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Brazil's central bank is expected to keep its benchmark Selic interest rate unchanged in the next months, as the absence of a pension reform will prevent any additional reduction.
Last week, the central bank slashed its Selic base rate to a new low of 6.75% from 7%. This marked the 11th consecutive reduction since October 2016, when the monetary authority started the easing cycle. Back then, the rate was at 14.25%.
"The Banco Central do Brazil will hold interest rates steady over the coming quarters as inflation trends higher and the prospects for pension reform fade," BMI Research said.
"Inflation will remain within the bank's target range but trend higher over the coming months, underpinned by rebounding domestic demand and higher average energy prices. Additional rate cuts could be triggered if pension reform is passed, although the probability of passage is falling."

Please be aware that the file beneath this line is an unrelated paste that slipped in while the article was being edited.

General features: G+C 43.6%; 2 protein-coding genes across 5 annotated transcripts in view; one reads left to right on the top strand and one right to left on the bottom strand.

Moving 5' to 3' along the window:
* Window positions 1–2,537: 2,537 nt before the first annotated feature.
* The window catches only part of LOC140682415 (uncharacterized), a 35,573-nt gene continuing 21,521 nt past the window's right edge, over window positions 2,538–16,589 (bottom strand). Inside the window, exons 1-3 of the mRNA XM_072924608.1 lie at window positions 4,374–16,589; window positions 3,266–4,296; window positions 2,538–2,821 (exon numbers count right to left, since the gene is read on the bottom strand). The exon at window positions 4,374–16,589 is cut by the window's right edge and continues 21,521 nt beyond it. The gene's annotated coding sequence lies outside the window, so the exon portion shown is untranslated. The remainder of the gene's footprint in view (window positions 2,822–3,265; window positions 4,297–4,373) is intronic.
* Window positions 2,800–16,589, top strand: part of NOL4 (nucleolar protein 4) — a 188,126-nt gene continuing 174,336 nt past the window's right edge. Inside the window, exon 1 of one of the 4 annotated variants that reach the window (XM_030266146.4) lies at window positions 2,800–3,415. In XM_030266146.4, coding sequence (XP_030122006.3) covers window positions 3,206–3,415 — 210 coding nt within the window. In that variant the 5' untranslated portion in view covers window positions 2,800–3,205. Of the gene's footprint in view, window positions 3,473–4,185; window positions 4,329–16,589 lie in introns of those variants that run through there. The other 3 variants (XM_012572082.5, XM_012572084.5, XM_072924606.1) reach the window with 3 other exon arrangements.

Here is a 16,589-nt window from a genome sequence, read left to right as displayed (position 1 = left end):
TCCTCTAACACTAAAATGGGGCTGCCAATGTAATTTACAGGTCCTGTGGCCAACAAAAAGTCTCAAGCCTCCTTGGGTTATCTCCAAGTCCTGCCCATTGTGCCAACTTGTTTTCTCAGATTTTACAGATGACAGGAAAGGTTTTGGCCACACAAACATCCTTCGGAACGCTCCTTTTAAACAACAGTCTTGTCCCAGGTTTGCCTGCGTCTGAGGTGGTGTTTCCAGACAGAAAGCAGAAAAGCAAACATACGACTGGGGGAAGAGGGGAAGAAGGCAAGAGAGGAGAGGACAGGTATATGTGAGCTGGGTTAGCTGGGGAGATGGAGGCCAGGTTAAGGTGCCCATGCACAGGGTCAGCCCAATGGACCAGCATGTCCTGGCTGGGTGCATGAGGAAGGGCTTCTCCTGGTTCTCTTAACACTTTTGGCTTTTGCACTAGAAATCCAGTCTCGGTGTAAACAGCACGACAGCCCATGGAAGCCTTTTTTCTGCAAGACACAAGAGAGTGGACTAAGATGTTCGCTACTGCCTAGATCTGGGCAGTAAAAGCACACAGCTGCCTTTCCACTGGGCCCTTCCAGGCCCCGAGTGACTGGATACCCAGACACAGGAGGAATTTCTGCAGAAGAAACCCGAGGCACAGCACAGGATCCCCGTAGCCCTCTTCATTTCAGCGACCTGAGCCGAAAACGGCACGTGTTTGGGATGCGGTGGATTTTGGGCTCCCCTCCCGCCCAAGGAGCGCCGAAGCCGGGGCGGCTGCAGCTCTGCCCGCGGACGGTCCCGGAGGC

The administration of President Michel Temer is facing huge challenges to secure enough support to approve the highly unpopular pension reform.
The head of the lower house, Rodrigo Maia, last year postponed the reform's vote in the lower house to later this month. Maia is reportedly now considering leaving the vote for next year, meaning a new government would have to deal with the difficult issue.
Brazilians will vote for a new president, state governors, senators and lower house lawmakers in October. The elections have made it difficult for politicians to rally behind a reform that has very little support among the general public.
The government needs strong political support to secure approval of the reform since it involves constitutional changes. To pass, at least 308 of 513 lower house lawmakers must vote in favor in two voting rounds, followed by two rounds of voting in the senate.